The main reason for creating Derived fields in the first place was the so-called Time Aware Chart – the chart that should be “smart” enough to show you appropriate labels depending on the amount of data and the available screen space. After playing with both the “time-aware” and “not time-aware” charts, I have to admit that the differences, while they exist, are quite marginal. For example, compare the two charts below:

Time-Aware vs. conventional line chart

Time-Aware vs. conventional line chart

Both charts use Date as a Dimension – one Date is a conventional stored field (on the right) and the other Date.Date is a derived field (on the left). Both charts show a lot of “noise” from daily fluctuations of Sales. My hope for the Time-Aware chart was perhaps too lofty – I was hoping to see the chart pick the appropriate level of “resolution” based on the available amount of data. In this case, a Monthly chart could be more appropriate.

Practically, the only difference between the two charts is in the labels – the Time-Aware chart shows Years and Months, while the conventional chart on the right shows Dates with appropriate intervals. When both charts are resized down to a lower width, both charts show only Year labels (believe it or not, even the conventional chart is smart enough for that!)


Having played with all these features, what can we conclude? Personally, I think that Derived Fields and Time-Aware Charts are certainly good beginnings, steps in the right direction. At the moment, however, I find them a bit… well, raw. The scalability doesn’t seem to be there, and the benefits of time-aware charts don’t seem to be significant enough to put up with the quirky field names and slow performance. For the moment, I’ll stick to my conventional Master Calendar, but I will keep Derived fields and Time-Aware charts on my radar screen, expecting to see better performance and smarter time-awareness in the future.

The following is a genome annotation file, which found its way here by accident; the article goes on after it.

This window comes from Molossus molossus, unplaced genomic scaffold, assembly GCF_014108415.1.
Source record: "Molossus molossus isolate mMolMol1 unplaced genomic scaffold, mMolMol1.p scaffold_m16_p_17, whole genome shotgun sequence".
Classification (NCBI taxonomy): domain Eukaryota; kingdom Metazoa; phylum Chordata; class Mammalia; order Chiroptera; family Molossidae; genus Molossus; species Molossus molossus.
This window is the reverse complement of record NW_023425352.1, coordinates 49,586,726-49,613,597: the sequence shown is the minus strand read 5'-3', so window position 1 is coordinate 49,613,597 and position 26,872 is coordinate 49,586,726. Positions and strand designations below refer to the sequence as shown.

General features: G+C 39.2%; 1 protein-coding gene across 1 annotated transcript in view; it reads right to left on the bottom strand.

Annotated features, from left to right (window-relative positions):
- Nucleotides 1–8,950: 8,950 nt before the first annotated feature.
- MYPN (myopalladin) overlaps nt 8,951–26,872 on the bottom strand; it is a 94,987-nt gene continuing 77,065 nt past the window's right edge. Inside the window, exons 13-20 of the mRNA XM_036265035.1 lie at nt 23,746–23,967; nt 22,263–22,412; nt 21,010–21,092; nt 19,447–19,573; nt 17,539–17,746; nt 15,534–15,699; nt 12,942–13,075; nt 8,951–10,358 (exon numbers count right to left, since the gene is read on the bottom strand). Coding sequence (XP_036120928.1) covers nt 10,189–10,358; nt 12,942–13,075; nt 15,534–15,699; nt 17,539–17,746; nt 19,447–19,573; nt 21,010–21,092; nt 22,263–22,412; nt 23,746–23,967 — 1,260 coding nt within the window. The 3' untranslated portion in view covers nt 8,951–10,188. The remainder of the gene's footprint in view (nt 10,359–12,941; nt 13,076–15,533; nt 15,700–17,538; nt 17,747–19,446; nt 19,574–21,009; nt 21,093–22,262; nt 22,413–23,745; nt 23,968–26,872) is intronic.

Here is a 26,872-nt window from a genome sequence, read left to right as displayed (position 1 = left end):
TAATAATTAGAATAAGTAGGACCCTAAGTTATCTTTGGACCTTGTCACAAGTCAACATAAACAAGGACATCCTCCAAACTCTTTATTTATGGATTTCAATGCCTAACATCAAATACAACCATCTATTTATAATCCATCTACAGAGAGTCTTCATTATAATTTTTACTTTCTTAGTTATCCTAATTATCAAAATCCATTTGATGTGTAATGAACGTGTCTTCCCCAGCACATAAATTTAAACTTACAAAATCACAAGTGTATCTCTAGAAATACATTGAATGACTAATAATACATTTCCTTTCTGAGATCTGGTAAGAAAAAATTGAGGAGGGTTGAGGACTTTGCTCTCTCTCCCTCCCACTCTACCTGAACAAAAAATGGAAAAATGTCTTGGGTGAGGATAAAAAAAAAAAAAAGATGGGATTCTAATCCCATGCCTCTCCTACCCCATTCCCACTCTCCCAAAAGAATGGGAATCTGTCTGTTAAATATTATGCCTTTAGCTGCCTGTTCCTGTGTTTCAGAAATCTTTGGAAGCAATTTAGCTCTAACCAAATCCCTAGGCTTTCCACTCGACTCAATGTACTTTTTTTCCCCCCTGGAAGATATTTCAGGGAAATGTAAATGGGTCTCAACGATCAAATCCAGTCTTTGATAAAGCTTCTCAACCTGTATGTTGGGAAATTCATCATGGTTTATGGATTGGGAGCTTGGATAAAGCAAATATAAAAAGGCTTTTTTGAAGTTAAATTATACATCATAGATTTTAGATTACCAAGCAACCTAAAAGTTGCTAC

If you enjoyed the depth of analysis in this post, please check out my book QlikView Your Business and consider if the Masters Summit for Qlik agenda is right for you. At the summit, we teach the most advanced and the most mysterious topics of Qlik application development – Data Modeling, Scripting, Advanced Aggregation, Set Analysis, and Visualizations. This year, we are substantially renewing our content and bringing in a lot of new topics, especially for Qlik Sense. Check out our agenda and come see us this April in Munich, Germany!